That purest skye with brightnesse they dismaid:
High lifted up were many loftie towres,
And goodly galleries far over laid,
Full of faire windowes and delightful bowres;
And on the top a diall told the timely howres.

V

It was a goodly heape for to behould,
And spake the praises of the workmans witt;
But full great pittie, that so faire a mould
Did on so weake foundation ever sitt:
For on a sandie hill, that still did flitt
And fall away, it mounted was full hie,
That every breath of heaven shaked itt;
And all the hinder partes, that few could spie,
Were ruinous and old, but painted cunningly.

VI

Arrived there, they passed in forth right;
For still to all the gates stood open wide:
Yet charge of them was to a porter hight,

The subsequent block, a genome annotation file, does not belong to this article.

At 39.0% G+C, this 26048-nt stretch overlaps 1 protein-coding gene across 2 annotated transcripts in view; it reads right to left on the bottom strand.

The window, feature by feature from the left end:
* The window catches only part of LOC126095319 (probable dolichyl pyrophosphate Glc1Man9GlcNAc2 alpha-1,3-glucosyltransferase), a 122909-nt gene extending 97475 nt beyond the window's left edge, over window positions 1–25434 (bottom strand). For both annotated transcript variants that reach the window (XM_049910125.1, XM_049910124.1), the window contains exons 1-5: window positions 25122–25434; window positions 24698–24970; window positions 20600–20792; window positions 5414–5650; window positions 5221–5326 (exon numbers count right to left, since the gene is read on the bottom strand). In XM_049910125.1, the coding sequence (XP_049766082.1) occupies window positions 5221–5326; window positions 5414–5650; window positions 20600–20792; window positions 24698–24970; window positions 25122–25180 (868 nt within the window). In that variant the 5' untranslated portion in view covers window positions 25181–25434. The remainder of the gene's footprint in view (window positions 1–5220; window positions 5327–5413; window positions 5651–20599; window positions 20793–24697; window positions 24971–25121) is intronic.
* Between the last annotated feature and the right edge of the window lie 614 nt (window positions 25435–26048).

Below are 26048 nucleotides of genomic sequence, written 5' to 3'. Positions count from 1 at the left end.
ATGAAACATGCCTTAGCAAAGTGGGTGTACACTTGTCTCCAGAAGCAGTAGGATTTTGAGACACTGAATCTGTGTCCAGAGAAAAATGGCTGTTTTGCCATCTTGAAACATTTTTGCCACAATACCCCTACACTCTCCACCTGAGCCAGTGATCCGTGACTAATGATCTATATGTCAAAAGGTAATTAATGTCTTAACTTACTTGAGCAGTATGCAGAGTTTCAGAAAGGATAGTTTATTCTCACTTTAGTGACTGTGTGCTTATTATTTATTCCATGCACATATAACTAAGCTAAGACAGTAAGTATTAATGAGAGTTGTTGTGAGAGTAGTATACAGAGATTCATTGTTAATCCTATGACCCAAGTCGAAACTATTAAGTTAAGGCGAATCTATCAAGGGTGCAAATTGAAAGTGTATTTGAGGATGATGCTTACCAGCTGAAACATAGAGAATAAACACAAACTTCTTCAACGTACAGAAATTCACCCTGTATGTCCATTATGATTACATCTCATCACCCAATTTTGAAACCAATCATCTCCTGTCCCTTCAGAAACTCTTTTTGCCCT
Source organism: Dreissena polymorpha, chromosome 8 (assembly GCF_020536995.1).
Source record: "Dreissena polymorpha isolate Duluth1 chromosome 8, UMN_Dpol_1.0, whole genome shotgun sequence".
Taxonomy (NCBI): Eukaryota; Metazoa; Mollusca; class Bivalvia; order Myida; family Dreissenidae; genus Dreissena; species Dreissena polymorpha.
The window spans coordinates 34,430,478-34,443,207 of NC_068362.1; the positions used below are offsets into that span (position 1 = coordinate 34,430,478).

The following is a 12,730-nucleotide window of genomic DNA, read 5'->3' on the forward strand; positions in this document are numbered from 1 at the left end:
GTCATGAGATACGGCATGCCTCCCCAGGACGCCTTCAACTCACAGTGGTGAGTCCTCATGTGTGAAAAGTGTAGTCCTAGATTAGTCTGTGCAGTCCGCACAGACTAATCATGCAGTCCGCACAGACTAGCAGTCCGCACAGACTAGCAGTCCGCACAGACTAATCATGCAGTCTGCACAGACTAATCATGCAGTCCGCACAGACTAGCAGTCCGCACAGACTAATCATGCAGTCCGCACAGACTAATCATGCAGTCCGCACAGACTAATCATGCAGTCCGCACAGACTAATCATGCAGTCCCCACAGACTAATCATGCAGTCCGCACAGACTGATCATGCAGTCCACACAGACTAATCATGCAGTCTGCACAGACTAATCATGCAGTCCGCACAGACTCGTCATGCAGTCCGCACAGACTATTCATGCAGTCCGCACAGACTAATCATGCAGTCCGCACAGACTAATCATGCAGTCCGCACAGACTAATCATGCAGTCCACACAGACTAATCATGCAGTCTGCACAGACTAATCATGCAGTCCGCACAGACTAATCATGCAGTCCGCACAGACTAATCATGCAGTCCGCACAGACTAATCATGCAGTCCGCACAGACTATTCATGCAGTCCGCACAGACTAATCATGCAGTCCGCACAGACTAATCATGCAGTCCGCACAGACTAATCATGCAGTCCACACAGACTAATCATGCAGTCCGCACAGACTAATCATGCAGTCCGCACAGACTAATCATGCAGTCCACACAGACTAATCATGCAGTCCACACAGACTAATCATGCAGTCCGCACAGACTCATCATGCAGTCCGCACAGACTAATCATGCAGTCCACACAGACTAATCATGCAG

Cald Malvenu, who entrance none denide:
Thence to the hall, which was on every side
With rich array and costly arras dight:
Infinite sortes of people did abide
There waiting long, to win the wished sight
Of her, that was the lady of that pallace bright.

VII

By them they passe, all gazing on them round,
And to the presence mount; whose glorious vew
Their frayle amazed senses did confound:
In living princes court none ever knew
Such endlesse richesse, and so sumpteous shew;
Ne Persia selfe, the nourse of pompous pride,
Like ever saw. And there a noble crew
Of lords and ladies stood on every side,
Which, with their presence fayre the place much beautifide.

VIII

High above all a cloth of state was spred,
And a rich throne, as bright as sunny day,
On which there sate, most brave embellished
With royall robes and gorgeous array,
A mayden queene that shone as Titans ray,
In glistring gold and perelesse pretious stone;
Yet her bright blazing beautie did assay
To dim the brightnesse of her glorious throne,
As envying her selfe, that too exceeding shone:

IX

Exceeding shone, like Phoebus fayrest childe,
That did presume his fathers fyrie wayne,